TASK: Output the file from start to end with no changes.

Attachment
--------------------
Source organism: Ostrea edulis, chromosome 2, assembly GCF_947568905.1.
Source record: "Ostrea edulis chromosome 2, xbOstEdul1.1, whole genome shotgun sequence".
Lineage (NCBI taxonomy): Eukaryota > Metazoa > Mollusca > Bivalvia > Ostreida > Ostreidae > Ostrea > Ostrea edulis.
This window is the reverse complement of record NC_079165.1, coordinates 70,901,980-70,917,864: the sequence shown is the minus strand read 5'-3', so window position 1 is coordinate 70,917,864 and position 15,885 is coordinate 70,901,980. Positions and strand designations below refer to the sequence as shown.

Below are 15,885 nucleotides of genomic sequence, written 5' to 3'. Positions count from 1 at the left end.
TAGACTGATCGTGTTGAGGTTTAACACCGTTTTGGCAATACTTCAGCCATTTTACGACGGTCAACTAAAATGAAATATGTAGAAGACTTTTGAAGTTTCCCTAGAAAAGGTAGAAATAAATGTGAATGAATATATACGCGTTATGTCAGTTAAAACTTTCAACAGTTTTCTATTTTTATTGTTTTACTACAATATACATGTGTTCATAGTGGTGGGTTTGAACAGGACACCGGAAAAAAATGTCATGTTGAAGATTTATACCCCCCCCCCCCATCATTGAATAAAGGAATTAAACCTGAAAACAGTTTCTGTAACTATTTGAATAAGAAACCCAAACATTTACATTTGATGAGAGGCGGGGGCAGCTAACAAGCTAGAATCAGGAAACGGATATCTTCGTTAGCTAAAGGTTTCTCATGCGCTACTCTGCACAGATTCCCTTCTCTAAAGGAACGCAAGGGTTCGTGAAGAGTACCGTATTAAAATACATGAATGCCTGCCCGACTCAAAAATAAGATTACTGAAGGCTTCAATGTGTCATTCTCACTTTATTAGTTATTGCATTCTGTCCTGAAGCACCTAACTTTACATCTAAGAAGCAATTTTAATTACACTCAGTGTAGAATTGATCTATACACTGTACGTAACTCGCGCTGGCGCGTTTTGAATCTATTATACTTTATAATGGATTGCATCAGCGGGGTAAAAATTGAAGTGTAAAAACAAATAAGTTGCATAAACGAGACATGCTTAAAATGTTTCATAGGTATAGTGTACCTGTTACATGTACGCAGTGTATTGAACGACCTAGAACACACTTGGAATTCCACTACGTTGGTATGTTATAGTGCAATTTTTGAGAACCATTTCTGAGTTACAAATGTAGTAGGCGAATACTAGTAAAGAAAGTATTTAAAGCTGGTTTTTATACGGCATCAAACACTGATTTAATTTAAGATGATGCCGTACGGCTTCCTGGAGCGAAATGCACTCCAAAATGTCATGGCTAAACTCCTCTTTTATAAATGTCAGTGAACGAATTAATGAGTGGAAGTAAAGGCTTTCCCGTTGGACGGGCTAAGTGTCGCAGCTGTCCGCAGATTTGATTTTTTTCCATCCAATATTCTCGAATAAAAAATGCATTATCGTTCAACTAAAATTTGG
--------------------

Source organism: Ostrea edulis, chromosome 2, assembly GCF_947568905.1.
Source record: "Ostrea edulis chromosome 2, xbOstEdul1.1, whole genome shotgun sequence".
Lineage (NCBI taxonomy): Eukaryota > Metazoa > Mollusca > Bivalvia > Ostreida > Ostreidae > Ostrea > Ostrea edulis.
This window is the reverse complement of record NC_079165.1, coordinates 70,901,980-70,917,864: the sequence shown is the minus strand read 5'-3', so window position 1 is coordinate 70,917,864 and position 15,885 is coordinate 70,901,980. Positions and strand designations below refer to the sequence as shown.

Below are 15,885 nucleotides of genomic sequence, written 5' to 3'. Positions count from 1 at the left end.
TAGACTGATCGTGTTGAGGTTTAACACCGTTTTGGCAATACTTCAGCCATTTTACGACGGTCAACTAAAATGAAATATGTAGAAGACTTTTGAAGTTTCCCTAGAAAAGGTAGAAATAAATGTGAATGAATATATACGCGTTATGTCAGTTAAAACTTTCAACAGTTTTCTATTTTTATTGTTTTACTACAATATACATGTGTTCATAGTGGTGGGTTTGAACAGGACACCGGAAAAAAATGTCATGTTGAAGATTTATACCCCCCCCCCCCATCATTGAATAAAGGAATTAAACCTGAAAACAGTTTCTGTAACTATTTGAATAAGAAACCCAAACATTTACATTTGATGAGAGGCGGGGGCAGCTAACAAGCTAGAATCAGGAAACGGATATCTTCGTTAGCTAAAGGTTTCTCATGCGCTACTCTGCACAGATTCCCTTCTCTAAAGGAACGCAAGGGTTCGTGAAGAGTACCGTATTAAAATACATGAATGCCTGCCCGACTCAAAAATAAGATTACTGAAGGCTTCAATGTGTCATTCTCACTTTATTAGTTATTGCATTCTGTCCTGAAGCACCTAACTTTACATCTAAGAAGCAATTTTAATTACACTCAGTGTAGAATTGATCTATACACTGTACGTAACTCGCGCTGGCGCGTTTTGAATCTATTATACTTTATAATGGATTGCATCAGCGGGGTAAAAATTGAAGTGTAAAAACAAATAAGTTGCATAAACGAGACATGCTTAAAATGTTTCATAGGTATAGTGTACCTGTTACATGTACGCAGTGTATTGAACGACCTAGAACACACTTGGAATTCCACTACGTTGGTATGTTATAGTGCAATTTTTGAGAACCATTTCTGAGTTACAAATGTAGTAGGCGAATACTAGTAAAGAAAGTATTTAAAGCTGGTTTTTATACGGCATCAAACACTGATTTAATTTAAGATGATGCCGTACGGCTTCCTGGAGCGAAATGCACTCCAAAATGTCATGGCTAAACTCCTCTTTTATAAATGTCAGTGAACGAATTAATGAGTGGAAGTAAAGGCTTTCCCGTTGGACGGGCTAAGTGTCGCAGCTGTCCGCAGATTTGATTTTTTTCCATCCAATATTCTCGAATAAAAAATGCATTATCGTTCAACTAAAATTTGG